I woke up the morning of the show feeling like hot garbage, definitely not top-form. Like I expected, I slept in, and I didn’t feel much like hitting the town. I just kept saying to myself, You’re fine, everything’s fine, the show’s going to be awesome. We mostly just hung out around the hotel, went for a cajun dinner.
By evening I was feeling pretty great, it was like I got fresh batteries. My ear opened up, I could finally hear. I watched the Baton Rouge sunset thinking about someone I love, her touch, her smile… her kiss. She’s with me even when she’s not, I never feel like I’m completely by myself, even when I am.
Our hotel was right near where Aimee was playing, the very stylish Manship Theatre, so we decided to walk it. The early evening air was cool, but humid, a freshness unique to Southern October nights. It was a nice walk, though on that walk down a bumpy sidewalk, toward the Manship Theatre, toward backstage passes, I started getting nervous. It was a happy kind of nervous, I wouldn’t have wanted to not be there. It was just, the first time I met Aimee I didn’t have the little plastic tube in my throat, my language was voice, not text. I wanted to say so much, I was just scared I wouldn’t be able to type quickly enough, or maybe I would have to use my fake computer voice and it would just sound stupid. My computer does text-to-speech, but I try really hard not to use it. I prefer to have people read my text, or at least to have someone that I’m with say what I’m typing. The digital voice just makes me cringe, it’s cold, it mispronounces words, it’s definitely not the voice I hear in my head. I don’t like pushing the idea, disabled people sound like robots, and I really didn’t want Aimee to remember me from that night on as the first robot she’d ever met. I just wanted everything to go well.
Ted Leo opened for Aimee, and he was a great start. First off, he’s really funny. He’d tell a story between songs, and they were all pretty great. It was never like, “Oh, God, you’re more boring than Dune, either shut up, or go die in a fire. Please.” Of course, his music was great, that goes without saying. His guitar is super fast.
Then, Aimee joined Ted for a few songs, playing together as their new band, The Both. They’ve been hanging out so much on tour, writing songs together, that they decided it’s worth starting a band and putting out a record. Together, they sound really great, their songs are totally worth a record, totally worth paying cash for said record. Their stage chemistry was also fantastic. So long as Aimee doesn’t quit writing solo-records, I’m down with The Both.
Finally, Aimee took the stage all by her lonesome and opened with a solo, beautiful rendition of Freeway, and took off from there. I’ve seen Aimee play three times now, and this show that I drove eleven hours to see, drove eleven hours after a previous day in the hospital, drove eleven hours all the way from Tampa to Baton Rouge to see, was absolutely the best of the three. Aimee’s voice had never sounded so clear, so decadently lush, sadly beautiful.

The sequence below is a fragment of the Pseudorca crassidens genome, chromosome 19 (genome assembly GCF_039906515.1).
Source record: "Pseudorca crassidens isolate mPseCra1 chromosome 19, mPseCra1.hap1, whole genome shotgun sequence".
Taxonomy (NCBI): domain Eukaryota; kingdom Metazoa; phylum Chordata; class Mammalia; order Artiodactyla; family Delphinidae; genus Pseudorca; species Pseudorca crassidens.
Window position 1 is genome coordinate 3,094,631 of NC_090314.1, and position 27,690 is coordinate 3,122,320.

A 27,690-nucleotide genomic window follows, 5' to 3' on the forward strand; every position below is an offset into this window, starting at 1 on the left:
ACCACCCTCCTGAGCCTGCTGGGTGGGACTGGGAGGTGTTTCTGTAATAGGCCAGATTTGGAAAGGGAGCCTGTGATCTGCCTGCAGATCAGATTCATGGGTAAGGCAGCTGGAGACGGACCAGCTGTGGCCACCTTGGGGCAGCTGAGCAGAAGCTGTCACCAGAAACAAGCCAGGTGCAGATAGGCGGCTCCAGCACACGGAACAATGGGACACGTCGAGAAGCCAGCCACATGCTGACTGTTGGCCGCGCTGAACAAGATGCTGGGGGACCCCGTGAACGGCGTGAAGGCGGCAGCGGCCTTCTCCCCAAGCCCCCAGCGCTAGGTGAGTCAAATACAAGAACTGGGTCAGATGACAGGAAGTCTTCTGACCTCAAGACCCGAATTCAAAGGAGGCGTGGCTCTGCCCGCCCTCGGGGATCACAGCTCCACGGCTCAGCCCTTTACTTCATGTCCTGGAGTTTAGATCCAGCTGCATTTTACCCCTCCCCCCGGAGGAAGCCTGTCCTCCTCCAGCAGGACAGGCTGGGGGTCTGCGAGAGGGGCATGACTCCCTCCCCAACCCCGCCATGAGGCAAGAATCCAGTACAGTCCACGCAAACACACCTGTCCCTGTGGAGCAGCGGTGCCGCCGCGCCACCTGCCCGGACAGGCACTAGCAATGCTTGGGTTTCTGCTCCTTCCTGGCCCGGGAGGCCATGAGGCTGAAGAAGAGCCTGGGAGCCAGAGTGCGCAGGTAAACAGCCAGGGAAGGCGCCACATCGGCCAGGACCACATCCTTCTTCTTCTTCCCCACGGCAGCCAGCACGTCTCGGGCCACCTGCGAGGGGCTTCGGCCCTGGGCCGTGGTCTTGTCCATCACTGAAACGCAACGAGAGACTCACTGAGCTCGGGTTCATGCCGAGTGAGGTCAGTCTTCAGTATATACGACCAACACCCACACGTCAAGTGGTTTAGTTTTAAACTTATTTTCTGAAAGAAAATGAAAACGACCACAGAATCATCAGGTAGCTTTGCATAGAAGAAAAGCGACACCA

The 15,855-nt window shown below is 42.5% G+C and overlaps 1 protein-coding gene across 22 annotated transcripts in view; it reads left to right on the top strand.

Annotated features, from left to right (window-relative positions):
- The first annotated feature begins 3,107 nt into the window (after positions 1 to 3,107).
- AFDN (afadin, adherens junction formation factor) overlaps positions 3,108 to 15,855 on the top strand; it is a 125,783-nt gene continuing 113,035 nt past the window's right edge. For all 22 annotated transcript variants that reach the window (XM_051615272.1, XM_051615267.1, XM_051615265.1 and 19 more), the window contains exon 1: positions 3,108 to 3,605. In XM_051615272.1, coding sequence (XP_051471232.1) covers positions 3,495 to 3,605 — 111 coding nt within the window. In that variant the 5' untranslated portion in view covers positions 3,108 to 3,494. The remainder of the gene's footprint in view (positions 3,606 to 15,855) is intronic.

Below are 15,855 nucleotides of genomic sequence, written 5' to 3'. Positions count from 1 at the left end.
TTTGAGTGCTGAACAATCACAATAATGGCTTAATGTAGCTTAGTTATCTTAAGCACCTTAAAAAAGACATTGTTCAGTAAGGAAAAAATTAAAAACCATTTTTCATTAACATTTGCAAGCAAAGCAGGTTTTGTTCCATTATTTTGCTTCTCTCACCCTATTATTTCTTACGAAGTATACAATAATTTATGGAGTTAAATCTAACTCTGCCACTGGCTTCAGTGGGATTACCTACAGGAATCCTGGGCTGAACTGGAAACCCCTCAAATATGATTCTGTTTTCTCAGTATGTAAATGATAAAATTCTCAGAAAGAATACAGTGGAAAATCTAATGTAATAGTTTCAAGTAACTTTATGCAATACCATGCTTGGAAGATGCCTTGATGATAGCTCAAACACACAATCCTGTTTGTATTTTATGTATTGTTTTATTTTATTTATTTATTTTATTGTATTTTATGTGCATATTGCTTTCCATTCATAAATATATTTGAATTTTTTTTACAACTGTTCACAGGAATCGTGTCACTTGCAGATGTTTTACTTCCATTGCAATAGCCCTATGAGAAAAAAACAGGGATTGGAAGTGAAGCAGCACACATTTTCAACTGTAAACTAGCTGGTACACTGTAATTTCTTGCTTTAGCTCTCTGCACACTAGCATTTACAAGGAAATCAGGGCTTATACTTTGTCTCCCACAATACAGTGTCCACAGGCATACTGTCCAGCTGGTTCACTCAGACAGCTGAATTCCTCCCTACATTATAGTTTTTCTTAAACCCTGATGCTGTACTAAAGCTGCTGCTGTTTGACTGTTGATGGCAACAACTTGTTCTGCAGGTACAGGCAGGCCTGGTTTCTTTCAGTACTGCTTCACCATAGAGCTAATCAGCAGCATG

After Freeway, Aimee was joined by Paul Bryan on bass guitar, singing accompanying vocals, and a really great fellow on piano whose name my addled brain forgets. It was an intimate show, the instruments only complimented the crisp vocals. They played a few new songs off of Charmer, but mostly she sang older songs from other records, which was totally fine by me. All her songs off of all her records are great, there isn’t a single song that would have had me thinking, Ugh, not THAT song. I only think she avoided Charmer because it’s a loud record, but this wasn’t a loud show. It was two guitars, a piano and vocals. It wasn’t a rock show, it was a cozy and close acoustic show. A pretty much perfect show.
Aimee Mann is a brilliant writer, none of her songs are throw-away songs. She writes beautiful lyrics, beautiful stories of addiction, loss, stories of people hanging on by the tips of their fingers. She writes stories about lives that bend sideways, lives that take bad turns, that don’t go the way they were supposed to go. She tells complete, beautiful, honest stories, in way under five hundred words. To me, she writes flash fiction set to gorgeous music. It’s the sort of writing I aspire toward. Her words are art, I carry them with me always, in my head and on my skin.
That night, she played so many songs, it was a spectacular setlist. She sang stories I know by heart, stories of loneliness that always make me feel a little less lonely. While I was totally happy to hear whatever she’d play, there was one song I really hoped to hear. For days before the show I kept thinking, I really really really hope she plays Looking for Nothing. Yes, I actually thought “really” three times. Looking for Nothing is my favorite song, not just my favorite Aimee Mann song, it’s my favorite anybody song. It’s off of @#%&*! Smilers (Smilers for short), which also isn’t just my favorite Aimee Mann record, Smilers is my favorite anybody record, it’s full of melancholy, vivid songs. Looking for Nothing is a song about feeling lost, something I’ve felt most of my life. I didn’t feel so lost that night, but the song will always be a part of me, will always resonate with me. I just wanted to hear it that night, in that place, a place that was very different from the place where I heard it the first time. Aimee played other songs from Smilers, she didn’t skip the record entirely. She played lots of songs, all great. She left the stage and came back for an amazing encore. She didn’t sing Looking for Nothing.
The show was over.
The evening, however, so wasn’t.3 comments
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